This tells you that the format is one array, with 20 bytes per row (stride). Of these 20 bytes, the first 12 (3f * float32) are the three floats of the vertex, and the next 8 (2f * float32) are the two floats of the texture coordinate. You can use the struct module with a format string of ‘fffff’ to unpack (or pack) these five values 20 bytes at a time. If you are writing this in C++, you can copy the values into a buffer using memcpy or some such.
But it’s probably just easier to figure out why your add_vertex() and whatnot is slow, and fix that.
GeomVertexData::reserve_num_rows() did partially work for me … I tested it with a basic plane (1800 vertices), and it is now arround 4-10 times faster (takes ~16ms), but still not fast enough (my code may take 0.5ms max, if not less).
I forgot that my python code would load a bam file when the chunk is already cached … that explains why it ran so fast If I disable caching, it’s slower than the c++ code …
Edit: I am now creating the binary string … It seems to work … and is much faster (almost 0.0ms)!
My next attempt would be to modify the primitive … are the vertice-indexes stored in the same way?
I’m also wondering why the data is internally stored as a binary string … and not as an array of floats for example.
Edit 2: I got the primitive to work … but it seems to mix my vertices (see http://prntscr.com/1ik7ce)? I passed the data to the primitive as 3 int32’s, so the stride is 12 … is that correct?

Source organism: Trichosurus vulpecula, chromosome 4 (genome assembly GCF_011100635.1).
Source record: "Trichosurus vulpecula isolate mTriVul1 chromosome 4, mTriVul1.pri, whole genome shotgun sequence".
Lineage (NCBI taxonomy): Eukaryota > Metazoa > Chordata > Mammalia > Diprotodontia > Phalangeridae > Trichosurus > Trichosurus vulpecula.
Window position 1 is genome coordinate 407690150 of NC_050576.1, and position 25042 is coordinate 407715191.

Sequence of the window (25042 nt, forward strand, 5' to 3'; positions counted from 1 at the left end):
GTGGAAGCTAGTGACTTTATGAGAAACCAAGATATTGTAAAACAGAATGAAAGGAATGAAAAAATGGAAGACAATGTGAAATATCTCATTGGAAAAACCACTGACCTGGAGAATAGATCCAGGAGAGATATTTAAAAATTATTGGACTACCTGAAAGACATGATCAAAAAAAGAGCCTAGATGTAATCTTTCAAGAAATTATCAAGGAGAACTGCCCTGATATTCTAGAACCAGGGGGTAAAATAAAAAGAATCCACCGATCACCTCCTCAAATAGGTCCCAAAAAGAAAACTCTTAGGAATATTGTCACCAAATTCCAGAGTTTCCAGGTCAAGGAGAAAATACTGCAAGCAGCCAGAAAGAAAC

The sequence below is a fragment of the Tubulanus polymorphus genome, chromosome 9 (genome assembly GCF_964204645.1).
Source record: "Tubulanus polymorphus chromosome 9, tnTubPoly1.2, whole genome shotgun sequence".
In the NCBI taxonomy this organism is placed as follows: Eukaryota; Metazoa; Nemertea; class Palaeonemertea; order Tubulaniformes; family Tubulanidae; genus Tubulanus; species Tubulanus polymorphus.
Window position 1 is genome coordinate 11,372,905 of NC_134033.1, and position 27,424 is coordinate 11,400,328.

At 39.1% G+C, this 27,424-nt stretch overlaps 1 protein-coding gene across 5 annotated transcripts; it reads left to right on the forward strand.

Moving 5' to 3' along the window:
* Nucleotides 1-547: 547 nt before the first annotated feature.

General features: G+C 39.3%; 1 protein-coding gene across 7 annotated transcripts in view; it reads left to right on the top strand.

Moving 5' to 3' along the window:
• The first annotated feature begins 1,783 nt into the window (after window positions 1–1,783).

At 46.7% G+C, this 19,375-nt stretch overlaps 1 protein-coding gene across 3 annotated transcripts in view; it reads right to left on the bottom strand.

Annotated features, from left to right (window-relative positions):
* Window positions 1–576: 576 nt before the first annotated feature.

Beside, I now can generate 1000 chunks in 0.01ms (~ 4mio vertices) … so the performance problem is fixed.
Vertex indices are stored as a buffer of single integers, usually 16-bit integers. So the stride is 2 in that case. You can use GeomVertexArrayData::get_array_format() to see the format it is in by default, or you can replace the format with a 32-bit integer data if you require 32-bit indexes (but there is often a render performance cost for going to 32-bit indexes).
I don’t think this question makes sense. Data is data. Whether it’s a binary string or an array of floats is just a question of how you look at the data, and has nothing to do with how the data is stored–they’re both the same thing in memory.
It’s stored same in memory, yeah, but why is it’s type string? and not float* ?. I mean, it’s containing floats (or int16s for example). In my case, I had to first fill an array of floats, and then generate a string from it … instead of directly passing the array.
The array doesn’t need to necessarily contain just floats. It could be a combination between floats and unsigned bytes (for colour information or so). This all depends on the format you’ve configured the array to be. Furthermore, Python doesn’t even have a float* type. (Python 3 does have a “bytes” type to represent a memory buffer; it is equivalent to Python 2’s “string” type.)
Note that GeomVertexArrayDataHandle::set_data() exists for the Python programmer’s convenience. It accepts a string because Python (as rdb points out) uses strings for all raw-data purposes.
If you’re working in C++, you can use GeomVertexArrayDataHandle::get_write_pointer() to copy the data from your own float array without having to go through a string. Be sure you call set_num_rows() first to allocate the memory you’re about the copy into, and know what you’re doing when you do low-level copies like this.